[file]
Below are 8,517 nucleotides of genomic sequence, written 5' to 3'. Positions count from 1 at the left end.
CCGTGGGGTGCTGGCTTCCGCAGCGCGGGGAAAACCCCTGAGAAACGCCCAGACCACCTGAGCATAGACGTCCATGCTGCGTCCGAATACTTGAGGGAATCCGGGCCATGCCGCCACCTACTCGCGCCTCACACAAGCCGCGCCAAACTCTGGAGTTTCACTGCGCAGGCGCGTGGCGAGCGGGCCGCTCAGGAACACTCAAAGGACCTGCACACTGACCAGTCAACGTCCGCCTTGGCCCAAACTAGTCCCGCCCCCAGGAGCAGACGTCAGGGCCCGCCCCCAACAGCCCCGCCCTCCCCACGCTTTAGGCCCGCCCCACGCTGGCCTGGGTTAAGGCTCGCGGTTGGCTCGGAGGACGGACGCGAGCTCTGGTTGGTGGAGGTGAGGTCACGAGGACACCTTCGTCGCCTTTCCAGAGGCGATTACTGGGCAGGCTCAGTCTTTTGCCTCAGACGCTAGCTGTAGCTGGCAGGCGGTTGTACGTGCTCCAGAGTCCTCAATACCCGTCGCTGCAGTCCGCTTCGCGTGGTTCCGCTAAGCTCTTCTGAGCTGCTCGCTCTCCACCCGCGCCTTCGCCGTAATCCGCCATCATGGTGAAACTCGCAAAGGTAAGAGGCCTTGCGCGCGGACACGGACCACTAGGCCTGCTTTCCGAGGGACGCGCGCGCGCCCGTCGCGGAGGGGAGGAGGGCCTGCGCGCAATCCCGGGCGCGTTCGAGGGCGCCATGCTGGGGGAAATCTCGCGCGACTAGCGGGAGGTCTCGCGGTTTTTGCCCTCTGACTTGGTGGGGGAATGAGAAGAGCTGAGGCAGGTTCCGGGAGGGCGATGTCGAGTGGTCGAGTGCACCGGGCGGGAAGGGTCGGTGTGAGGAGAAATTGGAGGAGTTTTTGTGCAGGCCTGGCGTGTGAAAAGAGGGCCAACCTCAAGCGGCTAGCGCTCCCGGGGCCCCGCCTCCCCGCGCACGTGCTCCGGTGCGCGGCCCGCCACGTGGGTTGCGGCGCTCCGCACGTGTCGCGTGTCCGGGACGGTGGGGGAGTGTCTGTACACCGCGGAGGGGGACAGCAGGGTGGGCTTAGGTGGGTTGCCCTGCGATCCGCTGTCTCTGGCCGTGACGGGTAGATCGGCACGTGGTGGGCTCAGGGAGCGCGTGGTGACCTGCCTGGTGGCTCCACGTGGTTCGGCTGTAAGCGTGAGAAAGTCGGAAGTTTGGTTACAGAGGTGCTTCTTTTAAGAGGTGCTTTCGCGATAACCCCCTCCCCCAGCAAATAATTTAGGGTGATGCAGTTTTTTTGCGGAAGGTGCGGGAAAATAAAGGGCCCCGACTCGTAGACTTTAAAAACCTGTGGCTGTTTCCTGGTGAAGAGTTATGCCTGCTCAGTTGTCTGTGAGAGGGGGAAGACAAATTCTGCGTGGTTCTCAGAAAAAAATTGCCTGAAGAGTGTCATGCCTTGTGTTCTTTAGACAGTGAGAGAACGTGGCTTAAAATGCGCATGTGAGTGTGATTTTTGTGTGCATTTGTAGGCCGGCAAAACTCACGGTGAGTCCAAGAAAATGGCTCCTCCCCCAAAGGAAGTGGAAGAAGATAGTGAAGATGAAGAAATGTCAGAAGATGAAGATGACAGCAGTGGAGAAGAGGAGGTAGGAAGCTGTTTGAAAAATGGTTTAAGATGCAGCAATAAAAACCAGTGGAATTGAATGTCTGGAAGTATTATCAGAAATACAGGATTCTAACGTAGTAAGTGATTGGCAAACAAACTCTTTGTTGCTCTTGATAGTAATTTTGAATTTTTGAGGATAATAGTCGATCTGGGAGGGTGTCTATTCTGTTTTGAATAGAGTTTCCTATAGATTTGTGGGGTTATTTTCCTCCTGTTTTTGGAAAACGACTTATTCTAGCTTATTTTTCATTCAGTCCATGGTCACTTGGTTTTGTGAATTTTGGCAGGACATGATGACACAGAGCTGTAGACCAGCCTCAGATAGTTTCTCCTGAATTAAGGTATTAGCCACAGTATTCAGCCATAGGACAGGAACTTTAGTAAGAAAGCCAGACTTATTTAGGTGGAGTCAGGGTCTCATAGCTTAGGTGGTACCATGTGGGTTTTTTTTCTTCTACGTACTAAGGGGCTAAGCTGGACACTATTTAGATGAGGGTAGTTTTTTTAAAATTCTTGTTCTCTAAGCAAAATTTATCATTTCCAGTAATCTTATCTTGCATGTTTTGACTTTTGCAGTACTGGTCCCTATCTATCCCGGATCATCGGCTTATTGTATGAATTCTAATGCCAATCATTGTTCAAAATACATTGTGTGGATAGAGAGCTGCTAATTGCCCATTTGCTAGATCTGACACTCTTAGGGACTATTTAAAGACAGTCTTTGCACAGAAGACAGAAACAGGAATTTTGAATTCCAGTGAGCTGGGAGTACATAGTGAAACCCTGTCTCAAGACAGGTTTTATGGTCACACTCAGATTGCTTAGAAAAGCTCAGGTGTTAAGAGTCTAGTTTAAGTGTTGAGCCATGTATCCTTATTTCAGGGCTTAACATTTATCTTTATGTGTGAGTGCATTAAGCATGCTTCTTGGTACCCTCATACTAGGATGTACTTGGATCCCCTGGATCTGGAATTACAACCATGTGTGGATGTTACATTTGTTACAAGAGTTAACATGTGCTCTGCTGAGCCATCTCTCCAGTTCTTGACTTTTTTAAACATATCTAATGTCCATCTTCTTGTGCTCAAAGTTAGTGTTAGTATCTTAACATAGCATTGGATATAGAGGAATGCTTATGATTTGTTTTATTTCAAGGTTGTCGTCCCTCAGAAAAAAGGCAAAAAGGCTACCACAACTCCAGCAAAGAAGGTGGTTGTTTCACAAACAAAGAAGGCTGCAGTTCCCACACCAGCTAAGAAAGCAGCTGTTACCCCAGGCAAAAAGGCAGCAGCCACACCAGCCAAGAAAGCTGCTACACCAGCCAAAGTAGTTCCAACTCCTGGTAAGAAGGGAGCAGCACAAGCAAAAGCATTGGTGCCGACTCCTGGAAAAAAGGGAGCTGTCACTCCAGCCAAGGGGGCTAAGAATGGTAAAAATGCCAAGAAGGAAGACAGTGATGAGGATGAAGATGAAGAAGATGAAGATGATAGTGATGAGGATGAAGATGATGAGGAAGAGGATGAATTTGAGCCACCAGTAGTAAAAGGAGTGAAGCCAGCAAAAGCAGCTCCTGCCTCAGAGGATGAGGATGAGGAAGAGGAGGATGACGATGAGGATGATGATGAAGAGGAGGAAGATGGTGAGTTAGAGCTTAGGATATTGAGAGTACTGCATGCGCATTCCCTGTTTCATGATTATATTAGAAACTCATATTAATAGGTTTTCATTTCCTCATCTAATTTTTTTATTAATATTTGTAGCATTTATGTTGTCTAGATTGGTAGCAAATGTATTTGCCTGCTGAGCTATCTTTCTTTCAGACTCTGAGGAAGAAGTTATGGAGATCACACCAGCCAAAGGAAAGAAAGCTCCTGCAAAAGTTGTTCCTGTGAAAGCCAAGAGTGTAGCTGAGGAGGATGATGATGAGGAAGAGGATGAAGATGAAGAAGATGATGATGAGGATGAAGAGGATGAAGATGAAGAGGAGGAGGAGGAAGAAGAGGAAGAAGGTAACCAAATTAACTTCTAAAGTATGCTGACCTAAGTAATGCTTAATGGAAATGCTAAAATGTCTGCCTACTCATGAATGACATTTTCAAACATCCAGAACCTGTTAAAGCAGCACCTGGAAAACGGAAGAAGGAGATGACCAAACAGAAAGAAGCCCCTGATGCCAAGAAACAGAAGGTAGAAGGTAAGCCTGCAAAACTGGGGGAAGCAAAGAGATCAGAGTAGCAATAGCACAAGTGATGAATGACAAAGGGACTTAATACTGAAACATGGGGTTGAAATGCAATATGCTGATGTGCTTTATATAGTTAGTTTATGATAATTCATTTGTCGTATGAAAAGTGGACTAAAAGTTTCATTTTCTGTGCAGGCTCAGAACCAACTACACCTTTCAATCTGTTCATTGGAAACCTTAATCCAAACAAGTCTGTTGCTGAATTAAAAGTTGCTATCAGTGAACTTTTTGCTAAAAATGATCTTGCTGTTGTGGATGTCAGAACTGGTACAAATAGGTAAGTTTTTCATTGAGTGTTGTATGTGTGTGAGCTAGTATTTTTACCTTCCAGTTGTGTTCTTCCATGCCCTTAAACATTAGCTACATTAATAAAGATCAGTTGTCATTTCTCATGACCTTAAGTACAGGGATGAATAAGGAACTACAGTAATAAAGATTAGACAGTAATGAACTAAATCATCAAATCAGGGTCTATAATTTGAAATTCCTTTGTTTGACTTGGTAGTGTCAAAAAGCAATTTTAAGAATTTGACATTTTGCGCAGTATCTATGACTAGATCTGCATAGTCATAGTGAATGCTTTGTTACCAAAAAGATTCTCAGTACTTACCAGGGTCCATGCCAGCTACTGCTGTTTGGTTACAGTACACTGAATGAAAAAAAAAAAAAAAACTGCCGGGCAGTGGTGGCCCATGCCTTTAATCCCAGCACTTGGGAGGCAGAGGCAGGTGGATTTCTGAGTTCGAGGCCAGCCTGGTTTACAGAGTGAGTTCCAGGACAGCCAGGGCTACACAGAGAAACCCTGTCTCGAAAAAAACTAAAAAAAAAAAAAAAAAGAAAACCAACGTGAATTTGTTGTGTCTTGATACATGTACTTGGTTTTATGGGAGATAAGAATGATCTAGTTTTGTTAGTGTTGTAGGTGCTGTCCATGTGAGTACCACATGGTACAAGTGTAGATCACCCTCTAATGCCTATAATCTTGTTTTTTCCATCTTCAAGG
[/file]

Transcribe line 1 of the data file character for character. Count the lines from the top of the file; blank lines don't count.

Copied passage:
Below are 8,517 nucleotides of genomic sequence, written 5' to 3'. Positions count from 1 at the left end.